Aintree Grand National Horses 5th April 2008 

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Grand National 2008 -
[Runner Fact Files]

gr g Flemensfirth (USA) - Caislain Darai (IRE) (Fujiwara)
9-10-11 Form: 014/3F1P523/1PU22P-2221
Owner: J P McManus
Trainer: Arthur Moore IRE
Breeder: John O’Neill

A winner of his sixth start in Irish point-to-points, King Johns Castle was raced by his breeder John O’Neill in the early part of his career. He won his bumper on his second attempt at Gowran Park on December 16, 2004, and turned out 11 days later for a crack at the Christmas Bumper at Leopardstown, where he ran a fine fourth to Travino. Third on his first start over hurdles 10 months later, he fell next time out at the final flight when holding every chance. Bought by J P McManus and moved to Arthur Moore’s yard, King Johns Castle opened his hurdling account at Naas on January 8, 2006, in a two-mile, three furlong maiden hurdle. Stepped up to three miles, he was pulled up the following week before having his first start over fences a month later. On that occasion, he finished last of five, but improved to chase home stablemate Mansony in the Kilcock Novices’ Chase at Naas on March 13. Reverting back to hurdles for his next outing in April, he was third in a valuable two mile and six furlong handicap hurdle at the Fairyhouse Easter Festival. He started the following season with a clear-cut victory in a two mile and one furlong beginners’ chase at Navan on November 12, 2006. Thrown into Grade One company for a two and a half mile novice chase, King Johns Castle was pulled up, while he was running well in a Grade Two novices’ chase at Leopardstown in January, 2007, when making a blunder and unseating his rider three out in a race won by this year’s Irish National winner Hear The Echo. Back at Leopardstown two weeks later, he was a two-length runner-up in the Grade One Irish Arkle and was again second the following month in the Grade Two Flyingbolt Novices’ Chase at Navan. He ended the 2006/07 campaign when pulled up in the Grade One Powers Gold Cup at Fairyhouse. A run of three seconds over fences, including in the valuable Pierse Handicap Chase at Leopardstown in January, came to an end on his most recent start, when he proved four lengths too good for the field in a Naas handicap hurdle over two miles and three furlongs on March 9.

Race Record: Jumps Starts: 20; Wins: 4; 2nd 6; 3rd 2; Win and Place Prize Money: £71,612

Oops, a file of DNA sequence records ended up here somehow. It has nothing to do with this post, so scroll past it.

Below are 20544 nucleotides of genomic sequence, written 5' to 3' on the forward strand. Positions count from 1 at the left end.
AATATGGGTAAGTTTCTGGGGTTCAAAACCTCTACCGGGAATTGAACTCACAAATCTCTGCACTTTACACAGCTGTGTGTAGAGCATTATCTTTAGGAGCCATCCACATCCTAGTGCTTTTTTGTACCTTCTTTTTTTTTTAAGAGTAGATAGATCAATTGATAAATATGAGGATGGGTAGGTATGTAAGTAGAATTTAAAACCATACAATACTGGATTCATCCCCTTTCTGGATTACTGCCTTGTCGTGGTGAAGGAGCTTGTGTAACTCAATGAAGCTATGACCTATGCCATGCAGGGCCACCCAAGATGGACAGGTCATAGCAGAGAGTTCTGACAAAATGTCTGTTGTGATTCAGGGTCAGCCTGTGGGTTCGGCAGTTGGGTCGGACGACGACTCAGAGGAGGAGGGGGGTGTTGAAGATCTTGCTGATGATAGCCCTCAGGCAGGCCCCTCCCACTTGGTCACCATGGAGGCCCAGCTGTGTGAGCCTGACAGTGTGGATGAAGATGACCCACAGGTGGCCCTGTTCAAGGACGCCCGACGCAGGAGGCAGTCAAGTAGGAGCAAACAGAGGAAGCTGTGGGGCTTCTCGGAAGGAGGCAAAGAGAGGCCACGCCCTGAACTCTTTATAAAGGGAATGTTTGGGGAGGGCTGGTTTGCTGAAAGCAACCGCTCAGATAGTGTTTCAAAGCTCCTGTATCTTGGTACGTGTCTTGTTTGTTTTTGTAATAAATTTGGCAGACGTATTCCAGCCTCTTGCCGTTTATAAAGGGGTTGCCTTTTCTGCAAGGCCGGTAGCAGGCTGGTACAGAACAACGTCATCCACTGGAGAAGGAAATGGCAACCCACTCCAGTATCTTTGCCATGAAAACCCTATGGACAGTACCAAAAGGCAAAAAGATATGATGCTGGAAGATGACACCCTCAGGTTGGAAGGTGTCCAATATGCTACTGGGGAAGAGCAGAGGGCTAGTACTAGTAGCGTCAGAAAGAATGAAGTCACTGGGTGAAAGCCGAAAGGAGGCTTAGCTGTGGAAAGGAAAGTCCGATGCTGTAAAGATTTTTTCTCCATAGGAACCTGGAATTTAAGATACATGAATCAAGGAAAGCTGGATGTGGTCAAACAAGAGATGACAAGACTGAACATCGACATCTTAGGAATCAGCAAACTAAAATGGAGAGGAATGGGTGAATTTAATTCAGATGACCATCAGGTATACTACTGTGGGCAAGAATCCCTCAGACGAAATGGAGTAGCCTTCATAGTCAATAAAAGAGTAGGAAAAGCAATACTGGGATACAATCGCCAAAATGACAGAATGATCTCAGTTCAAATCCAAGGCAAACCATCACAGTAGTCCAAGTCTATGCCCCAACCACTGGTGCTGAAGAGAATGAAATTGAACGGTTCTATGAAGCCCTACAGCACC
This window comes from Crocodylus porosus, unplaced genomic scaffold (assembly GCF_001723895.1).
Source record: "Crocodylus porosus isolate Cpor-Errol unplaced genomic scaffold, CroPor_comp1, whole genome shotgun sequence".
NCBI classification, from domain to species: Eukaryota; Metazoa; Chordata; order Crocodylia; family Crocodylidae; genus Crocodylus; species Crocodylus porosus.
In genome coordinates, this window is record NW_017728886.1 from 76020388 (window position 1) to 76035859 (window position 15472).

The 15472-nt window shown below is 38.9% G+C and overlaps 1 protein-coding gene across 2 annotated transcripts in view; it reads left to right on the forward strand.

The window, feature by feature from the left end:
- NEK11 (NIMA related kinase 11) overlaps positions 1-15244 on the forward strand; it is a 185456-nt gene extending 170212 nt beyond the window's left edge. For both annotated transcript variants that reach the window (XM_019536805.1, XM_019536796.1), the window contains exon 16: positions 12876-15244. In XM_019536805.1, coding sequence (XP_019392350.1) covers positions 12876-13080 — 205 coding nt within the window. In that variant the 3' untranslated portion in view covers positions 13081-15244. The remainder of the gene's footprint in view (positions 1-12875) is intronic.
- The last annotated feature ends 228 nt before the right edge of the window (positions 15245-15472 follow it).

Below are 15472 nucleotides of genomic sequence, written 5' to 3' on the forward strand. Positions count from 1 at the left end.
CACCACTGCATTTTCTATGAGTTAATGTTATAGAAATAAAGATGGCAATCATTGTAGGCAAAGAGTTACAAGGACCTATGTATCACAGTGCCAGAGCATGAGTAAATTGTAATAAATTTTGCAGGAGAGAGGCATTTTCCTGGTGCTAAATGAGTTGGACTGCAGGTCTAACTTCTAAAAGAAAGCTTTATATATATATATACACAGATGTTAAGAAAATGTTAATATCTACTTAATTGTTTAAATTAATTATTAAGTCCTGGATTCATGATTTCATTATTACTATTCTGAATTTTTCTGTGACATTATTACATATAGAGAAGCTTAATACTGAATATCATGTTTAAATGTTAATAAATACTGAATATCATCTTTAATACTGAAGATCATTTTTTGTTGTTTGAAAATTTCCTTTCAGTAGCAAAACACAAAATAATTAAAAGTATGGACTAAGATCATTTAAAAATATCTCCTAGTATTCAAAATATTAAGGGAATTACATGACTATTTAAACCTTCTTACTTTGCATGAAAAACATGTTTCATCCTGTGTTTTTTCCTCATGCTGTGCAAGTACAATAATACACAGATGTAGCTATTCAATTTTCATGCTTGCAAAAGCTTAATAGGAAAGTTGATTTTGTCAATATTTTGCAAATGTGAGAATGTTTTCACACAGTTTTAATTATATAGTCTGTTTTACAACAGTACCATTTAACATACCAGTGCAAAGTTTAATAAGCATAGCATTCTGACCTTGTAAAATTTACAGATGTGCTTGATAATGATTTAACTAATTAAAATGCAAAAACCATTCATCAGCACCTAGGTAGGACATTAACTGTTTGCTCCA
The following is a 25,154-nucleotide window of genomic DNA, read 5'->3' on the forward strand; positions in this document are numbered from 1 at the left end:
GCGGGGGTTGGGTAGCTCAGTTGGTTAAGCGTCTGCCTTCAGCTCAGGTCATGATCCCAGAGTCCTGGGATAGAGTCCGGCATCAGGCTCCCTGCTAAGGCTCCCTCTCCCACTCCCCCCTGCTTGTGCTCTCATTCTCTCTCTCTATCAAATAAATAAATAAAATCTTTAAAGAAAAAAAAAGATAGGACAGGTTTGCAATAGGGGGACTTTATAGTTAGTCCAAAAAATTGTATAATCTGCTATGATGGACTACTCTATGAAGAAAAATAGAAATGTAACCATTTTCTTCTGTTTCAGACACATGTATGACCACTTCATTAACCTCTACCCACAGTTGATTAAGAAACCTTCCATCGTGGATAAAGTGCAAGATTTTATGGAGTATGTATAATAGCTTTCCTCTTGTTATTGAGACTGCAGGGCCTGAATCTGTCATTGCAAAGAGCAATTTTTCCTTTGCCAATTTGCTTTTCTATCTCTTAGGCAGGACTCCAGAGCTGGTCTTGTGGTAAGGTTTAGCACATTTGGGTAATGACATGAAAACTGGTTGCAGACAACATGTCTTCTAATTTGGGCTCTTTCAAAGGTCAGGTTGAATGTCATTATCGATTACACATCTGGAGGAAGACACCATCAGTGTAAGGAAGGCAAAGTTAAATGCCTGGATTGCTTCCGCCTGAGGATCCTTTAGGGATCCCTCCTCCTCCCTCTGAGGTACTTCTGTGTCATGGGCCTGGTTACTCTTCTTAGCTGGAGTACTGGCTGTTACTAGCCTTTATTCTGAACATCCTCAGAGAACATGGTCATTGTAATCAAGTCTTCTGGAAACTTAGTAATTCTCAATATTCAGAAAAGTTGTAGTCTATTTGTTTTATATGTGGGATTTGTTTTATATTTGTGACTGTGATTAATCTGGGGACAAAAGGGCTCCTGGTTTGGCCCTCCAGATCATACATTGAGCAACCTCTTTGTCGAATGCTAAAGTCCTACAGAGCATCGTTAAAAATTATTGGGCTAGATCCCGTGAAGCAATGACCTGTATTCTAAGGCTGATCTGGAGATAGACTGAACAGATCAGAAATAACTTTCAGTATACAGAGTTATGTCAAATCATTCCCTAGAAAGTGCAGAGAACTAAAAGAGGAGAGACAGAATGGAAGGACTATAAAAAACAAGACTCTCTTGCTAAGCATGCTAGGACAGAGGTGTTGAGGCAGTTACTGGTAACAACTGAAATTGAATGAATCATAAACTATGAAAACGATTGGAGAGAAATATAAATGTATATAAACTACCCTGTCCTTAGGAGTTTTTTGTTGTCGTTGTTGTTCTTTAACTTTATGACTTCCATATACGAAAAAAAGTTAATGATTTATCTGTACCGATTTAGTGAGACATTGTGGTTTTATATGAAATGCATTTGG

J P McManus
Few people have enjoyed a closer association with jump racing in the last 30 years than John Patrick ’J P’ McManus, who was born in Co Limerick on March 10, 1951. He left his father’s plant hire business at the age of 20 to become a racecourse bookmaker, but then took the less well-trodden route of gamekeeper-turned-poacher when becoming a professional punter. McManus recalls one of his first bets as being on Merryman II in the 1960 Grand National when he was just nine, but the bet that changed his life was £4 on Linden Tree in a Newmarket maiden in 1970, the horse winning at 100/8. He had another £4 on when Linden Tree won the Observer Gold Cup at 25/1, and £5 each-way at 33/1 for the Derby, when the horse beat all bar Mill Reef. Although still one of the highest-staking punters on the racecourse, “The Sundance Kid” (as he was dubbed by journalist Hugh McIlvanney after a number of major gambles in the ring during the 1970s) is also the biggest National Hunt owner in terms of numbers in Britain, Ireland and France with over 250 horses and has a string of other business interests including dealing in financial markets from his Geneva base and part-ownership of the Sandy Lane Hotel in Barbados, where he also has a house. With John Magnier, he bought a 28.7% stake in Manchester United through the Cubic Expression company before subsequently selling out to US tycoon Malcolm Glazer. The pair have also invested in the Barchester chain of nursing homes, which was revalued at £1 billion in 2006, Castlebeck care homes, a property company that owns Unilever House in London and leisure clubs, including the Chelsea Harbour Club. Since Mister Donovan landed the Supreme Novices’ Hurdle in 1982, he has enjoyed 29 Festival successes, headed by three-time Champion Hurdle hero Istabraq and Baracouda, who landed the 2002 & 2003 renewals of what is now the Ladbrokes World Hurdle and finished second in 2004 and 2005. Istabraq and Baracouda are now retired at McManus’s Martinstown Stud in Co Limerick. He does a lot of work for charity and his Pro-Am golf tournament, where Tiger Woods regularly plays, has raised millions of euros. McManus is also a keen backgammon player and a big hurling fan. He owns Jackdaws Castle, the Gloucestershire yard that Jonjo O’Neill trains from, and has invested heavily in improving facilities. He was British champion owner for the last two seasons (2005/06 & 2006/07) and looks like being so again this season. He has become increasingly serious about trying to win the John Smith’s Grand National, having five runners in 2004, six in 2005, four in 2006 and two in 2007. Clan Royal went close when second in 2004, was carried out when in the lead at Becher’s second time around in 2005 and was third two years ago. The Sunday Times Rich List estimated McManus’ wealth at £561 million in 2007.